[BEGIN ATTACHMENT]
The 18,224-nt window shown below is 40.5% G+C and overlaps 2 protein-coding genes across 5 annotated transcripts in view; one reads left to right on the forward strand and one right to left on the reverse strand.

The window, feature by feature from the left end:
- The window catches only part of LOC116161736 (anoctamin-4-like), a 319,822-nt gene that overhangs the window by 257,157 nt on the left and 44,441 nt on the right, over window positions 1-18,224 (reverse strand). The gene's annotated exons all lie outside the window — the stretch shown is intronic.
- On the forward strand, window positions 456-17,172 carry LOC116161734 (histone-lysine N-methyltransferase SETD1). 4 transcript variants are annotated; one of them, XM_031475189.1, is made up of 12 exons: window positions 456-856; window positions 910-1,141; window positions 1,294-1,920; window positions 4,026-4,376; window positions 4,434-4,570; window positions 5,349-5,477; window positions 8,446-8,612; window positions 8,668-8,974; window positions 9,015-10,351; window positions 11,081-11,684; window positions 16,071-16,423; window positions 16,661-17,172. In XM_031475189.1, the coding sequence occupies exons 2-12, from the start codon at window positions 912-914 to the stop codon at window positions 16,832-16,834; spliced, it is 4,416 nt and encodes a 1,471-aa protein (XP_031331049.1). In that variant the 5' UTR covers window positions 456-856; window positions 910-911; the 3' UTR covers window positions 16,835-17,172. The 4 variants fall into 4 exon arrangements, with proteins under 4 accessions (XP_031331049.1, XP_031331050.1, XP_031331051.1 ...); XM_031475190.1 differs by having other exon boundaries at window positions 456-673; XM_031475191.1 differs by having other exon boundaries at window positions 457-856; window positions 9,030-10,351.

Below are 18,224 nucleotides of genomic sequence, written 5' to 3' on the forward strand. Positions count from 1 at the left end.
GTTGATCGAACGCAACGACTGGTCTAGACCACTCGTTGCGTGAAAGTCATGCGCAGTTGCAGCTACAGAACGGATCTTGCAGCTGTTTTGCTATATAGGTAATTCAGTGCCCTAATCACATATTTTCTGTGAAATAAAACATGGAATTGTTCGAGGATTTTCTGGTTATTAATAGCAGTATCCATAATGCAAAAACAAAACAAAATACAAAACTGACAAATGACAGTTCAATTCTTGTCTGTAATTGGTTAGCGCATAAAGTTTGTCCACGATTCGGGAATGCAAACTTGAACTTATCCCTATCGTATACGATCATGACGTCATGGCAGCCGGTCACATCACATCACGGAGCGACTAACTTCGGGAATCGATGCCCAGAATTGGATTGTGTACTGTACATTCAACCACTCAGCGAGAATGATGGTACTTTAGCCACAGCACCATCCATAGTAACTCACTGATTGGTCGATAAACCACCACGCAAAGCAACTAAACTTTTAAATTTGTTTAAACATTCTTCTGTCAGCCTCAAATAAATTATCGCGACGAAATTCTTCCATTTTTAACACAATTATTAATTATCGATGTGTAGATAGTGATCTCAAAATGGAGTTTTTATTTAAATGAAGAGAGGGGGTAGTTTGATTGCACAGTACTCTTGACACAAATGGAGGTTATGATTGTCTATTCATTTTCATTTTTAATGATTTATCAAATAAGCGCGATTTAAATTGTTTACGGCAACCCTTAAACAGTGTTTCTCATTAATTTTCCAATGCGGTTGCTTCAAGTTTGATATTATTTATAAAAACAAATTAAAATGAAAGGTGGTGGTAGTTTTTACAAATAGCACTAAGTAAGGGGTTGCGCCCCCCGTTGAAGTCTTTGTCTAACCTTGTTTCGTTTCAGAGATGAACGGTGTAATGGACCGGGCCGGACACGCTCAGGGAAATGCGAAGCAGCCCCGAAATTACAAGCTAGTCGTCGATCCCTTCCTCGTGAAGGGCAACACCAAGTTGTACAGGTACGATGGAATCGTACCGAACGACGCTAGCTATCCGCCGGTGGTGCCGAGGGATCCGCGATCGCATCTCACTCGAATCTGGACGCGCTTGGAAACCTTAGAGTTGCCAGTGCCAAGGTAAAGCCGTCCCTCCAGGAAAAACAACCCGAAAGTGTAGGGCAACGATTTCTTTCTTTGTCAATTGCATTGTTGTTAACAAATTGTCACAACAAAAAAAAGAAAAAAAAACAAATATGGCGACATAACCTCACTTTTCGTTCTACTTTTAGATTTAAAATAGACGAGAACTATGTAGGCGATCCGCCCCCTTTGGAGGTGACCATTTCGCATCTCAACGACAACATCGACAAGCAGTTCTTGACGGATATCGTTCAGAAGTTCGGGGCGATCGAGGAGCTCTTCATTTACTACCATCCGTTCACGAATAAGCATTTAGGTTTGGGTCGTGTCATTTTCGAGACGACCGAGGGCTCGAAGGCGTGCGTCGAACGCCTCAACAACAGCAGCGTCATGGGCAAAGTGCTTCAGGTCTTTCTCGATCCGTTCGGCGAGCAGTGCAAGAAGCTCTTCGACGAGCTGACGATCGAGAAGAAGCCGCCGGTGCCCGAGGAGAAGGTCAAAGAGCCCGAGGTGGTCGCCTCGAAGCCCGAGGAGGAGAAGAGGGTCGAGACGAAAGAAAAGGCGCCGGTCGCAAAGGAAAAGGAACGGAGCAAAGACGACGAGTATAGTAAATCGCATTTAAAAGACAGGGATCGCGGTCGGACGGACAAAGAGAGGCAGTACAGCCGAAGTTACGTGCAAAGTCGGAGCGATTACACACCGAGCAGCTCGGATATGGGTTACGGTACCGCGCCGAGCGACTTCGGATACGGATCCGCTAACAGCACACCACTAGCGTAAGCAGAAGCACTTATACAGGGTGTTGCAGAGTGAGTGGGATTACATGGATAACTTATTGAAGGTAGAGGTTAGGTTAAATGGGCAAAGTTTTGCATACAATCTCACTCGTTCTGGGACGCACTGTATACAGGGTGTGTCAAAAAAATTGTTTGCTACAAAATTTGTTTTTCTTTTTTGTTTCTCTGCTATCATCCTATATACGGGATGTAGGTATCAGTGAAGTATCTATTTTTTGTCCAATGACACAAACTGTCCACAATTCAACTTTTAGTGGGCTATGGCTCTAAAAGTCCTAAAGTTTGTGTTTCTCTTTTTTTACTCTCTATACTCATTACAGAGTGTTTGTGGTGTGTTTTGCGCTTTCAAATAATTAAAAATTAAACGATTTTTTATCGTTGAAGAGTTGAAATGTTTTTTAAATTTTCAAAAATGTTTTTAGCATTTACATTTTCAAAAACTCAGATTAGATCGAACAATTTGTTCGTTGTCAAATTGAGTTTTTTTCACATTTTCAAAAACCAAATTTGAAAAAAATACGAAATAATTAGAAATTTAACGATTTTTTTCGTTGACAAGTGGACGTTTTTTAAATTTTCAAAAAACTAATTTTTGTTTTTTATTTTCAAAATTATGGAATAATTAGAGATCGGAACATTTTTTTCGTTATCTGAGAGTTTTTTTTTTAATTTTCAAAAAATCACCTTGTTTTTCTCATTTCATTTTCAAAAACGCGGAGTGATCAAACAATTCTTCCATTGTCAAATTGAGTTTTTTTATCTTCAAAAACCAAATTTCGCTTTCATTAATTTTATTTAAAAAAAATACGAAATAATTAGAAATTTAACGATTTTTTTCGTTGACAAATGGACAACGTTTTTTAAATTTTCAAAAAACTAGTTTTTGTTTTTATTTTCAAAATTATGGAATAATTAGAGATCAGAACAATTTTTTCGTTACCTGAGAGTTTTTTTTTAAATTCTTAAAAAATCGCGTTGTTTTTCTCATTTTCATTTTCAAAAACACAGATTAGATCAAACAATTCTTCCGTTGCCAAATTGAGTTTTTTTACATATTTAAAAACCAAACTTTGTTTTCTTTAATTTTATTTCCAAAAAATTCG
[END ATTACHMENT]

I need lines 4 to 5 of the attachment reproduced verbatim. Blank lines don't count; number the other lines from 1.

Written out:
- On the forward strand, window positions 456-17,172 carry LOC116161734 (histone-lysine N-methyltransferase SETD1). 4 transcript variants are annotated; one of them, XM_031475189.1, is made up of 12 exons: window positions 456-856; window positions 910-1,141; window positions 1,294-1,920; window positions 4,026-4,376; window positions 4,434-4,570; window positions 5,349-5,477; window positions 8,446-8,612; window positions 8,668-8,974; window positions 9,015-10,351; window positions 11,081-11,684; window positions 16,071-16,423; window positions 16,661-17,172. In XM_031475189.1, the coding sequence occupies exons 2-12, from the start codon at window positions 912-914 to the stop codon at window positions 16,832-16,834; spliced, it is 4,416 nt and encodes a 1,471-aa protein (XP_031331049.1). In that variant the 5' UTR covers window positions 456-856; window positions 910-911; the 3' UTR covers window positions 16,835-17,172. The 4 variants fall into 4 exon arrangements, with proteins under 4 accessions (XP_031331049.1, XP_031331050.1, XP_031331051.1 ...); XM_031475190.1 differs by having other exon boundaries at window positions 456-673; XM_031475191.1 differs by having other exon boundaries at window positions 457-856; window positions 9,030-10,351.

Below are 18,224 nucleotides of genomic sequence, written 5' to 3' on the forward strand. Positions count from 1 at the left end.